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Wednesday, December 01, 2010
 
Cam Update

Well, the verdict is in and the NCAA agreed with my earlier post that it should not punish the son because the father may have broken some rather serious rules. Not everyone is pleased. Gene Wojciechowski of ESPN writes in an article titled “NCAA spins fairytale fodder” that this has opened up “loophole chaos” and that “The NCAA, for all its countless, mind-boggling rules, is apparently useless when it comes to a father trying to sell his son.”

Come on, now. The NCAA is no slouch when it comes to enforcing its endless set of hypocritical regulations. But it simply found no evidence that either Cam Newton or anyone at Auburn knew anything about the alleged scheme or did anything wrong.

We still know precious little about what went down here. Supposedly, a pastor at a poor church in disrepair through a former player at Mississippi State offered to steer his son to that program in exchange for $180,000. The school didn’t bite. The son enrolled at Auburn, which was never asked to contribute to the ailing church, and he became the leading candidate for the Heisman while leading the team to the BCS Championship Game where he will earn Auburn millions of dollars. Now that’s a story.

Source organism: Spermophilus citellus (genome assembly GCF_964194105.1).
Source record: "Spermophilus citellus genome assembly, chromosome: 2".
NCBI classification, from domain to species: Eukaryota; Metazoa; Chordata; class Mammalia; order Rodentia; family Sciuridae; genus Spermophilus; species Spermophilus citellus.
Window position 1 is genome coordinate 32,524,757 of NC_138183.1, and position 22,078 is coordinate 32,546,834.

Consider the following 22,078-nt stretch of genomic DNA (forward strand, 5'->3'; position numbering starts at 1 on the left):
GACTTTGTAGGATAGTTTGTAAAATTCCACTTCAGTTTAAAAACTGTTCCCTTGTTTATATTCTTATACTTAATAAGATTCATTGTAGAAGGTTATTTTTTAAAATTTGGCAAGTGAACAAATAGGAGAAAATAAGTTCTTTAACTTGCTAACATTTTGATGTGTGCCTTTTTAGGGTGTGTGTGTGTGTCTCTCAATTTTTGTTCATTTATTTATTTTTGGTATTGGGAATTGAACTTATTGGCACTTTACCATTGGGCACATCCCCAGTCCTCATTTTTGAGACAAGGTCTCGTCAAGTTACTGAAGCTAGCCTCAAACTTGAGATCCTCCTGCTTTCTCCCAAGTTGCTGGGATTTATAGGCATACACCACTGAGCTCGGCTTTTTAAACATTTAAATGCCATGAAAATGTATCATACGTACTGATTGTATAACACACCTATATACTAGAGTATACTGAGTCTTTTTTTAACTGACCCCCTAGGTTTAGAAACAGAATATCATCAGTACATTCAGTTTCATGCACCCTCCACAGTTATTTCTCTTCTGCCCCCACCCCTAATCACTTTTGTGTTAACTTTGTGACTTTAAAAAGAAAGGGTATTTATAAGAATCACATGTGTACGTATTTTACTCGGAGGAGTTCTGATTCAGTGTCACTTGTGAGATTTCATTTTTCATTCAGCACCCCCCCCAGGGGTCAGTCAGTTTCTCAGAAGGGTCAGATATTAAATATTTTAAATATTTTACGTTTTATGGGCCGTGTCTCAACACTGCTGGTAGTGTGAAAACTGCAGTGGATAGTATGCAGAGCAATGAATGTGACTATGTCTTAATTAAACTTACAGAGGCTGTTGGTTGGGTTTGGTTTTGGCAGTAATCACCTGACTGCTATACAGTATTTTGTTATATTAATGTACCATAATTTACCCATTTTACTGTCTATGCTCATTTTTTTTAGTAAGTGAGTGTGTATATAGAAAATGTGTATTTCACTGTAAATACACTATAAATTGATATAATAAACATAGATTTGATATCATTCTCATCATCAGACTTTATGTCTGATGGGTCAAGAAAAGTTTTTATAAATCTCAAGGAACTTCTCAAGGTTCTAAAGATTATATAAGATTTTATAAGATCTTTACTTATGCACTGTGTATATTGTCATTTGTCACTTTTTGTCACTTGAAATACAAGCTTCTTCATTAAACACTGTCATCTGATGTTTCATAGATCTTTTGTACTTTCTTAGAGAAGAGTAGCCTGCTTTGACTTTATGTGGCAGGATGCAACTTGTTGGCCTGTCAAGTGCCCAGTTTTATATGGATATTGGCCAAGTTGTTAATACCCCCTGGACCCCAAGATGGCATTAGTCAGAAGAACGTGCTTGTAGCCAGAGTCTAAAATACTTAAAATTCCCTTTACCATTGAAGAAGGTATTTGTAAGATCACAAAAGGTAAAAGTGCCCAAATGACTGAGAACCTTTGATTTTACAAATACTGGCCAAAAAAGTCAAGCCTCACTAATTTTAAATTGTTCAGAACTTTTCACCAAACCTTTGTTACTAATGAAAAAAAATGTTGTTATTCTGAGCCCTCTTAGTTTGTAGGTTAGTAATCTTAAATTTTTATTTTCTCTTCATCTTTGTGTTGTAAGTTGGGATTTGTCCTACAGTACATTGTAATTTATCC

I still say the NCAA did the right thing here. Amazingly. But why? Was it to follow the wisdom of Ezekiel—and me—about not punishing the child for the sins of the father? Or was it to protect the product which at this late date needs Auburn and the best player in the country in its showcase title game? Maybe Wojciechowski knows.





4 Comments:

Wow. Milstein compares his wisdom to Ezekiel? Anyway, the SEC (Southeastern Conference) has a rule directly related to this incident, yet as of now has chosen not to enforce it. The rule is simple: Cam Newton should be ineligible. Check it.

Anonymous Anonymous -- 12/02/2010 6:37 AM  


I take exception to your "Auburn did not offer Cam money" line. You don't know that. The NCAA has announced that there is no evidence of such an event.

Also, Cam's father soliciting MSU was a violation, and Cam was made ineligible. For a whole, whopping one day. I wonder if that's the shortest punishment ever handed down by the NCAA?

Anonymous Ryan E. -- 12/02/2010 9:10 AM  


The SEC (and the NCAA) care more about the money generated by Auburn in the title game than rules or ethics.

Blogger BLAZER PROPHET -- 12/02/2010 6:50 PM  


Yes, I agree with Ryan. There is, most likely, still a lot to learn about this situation. We do not know what did or didn't happen at this point. It is just too early.

What we do know is that his father stated that he would only go for x dollars. We know that he ended up at Auburn. There maybe dots to connect still yet.

Anonymous PPM Template -- 12/02/2010 11:39 PM  


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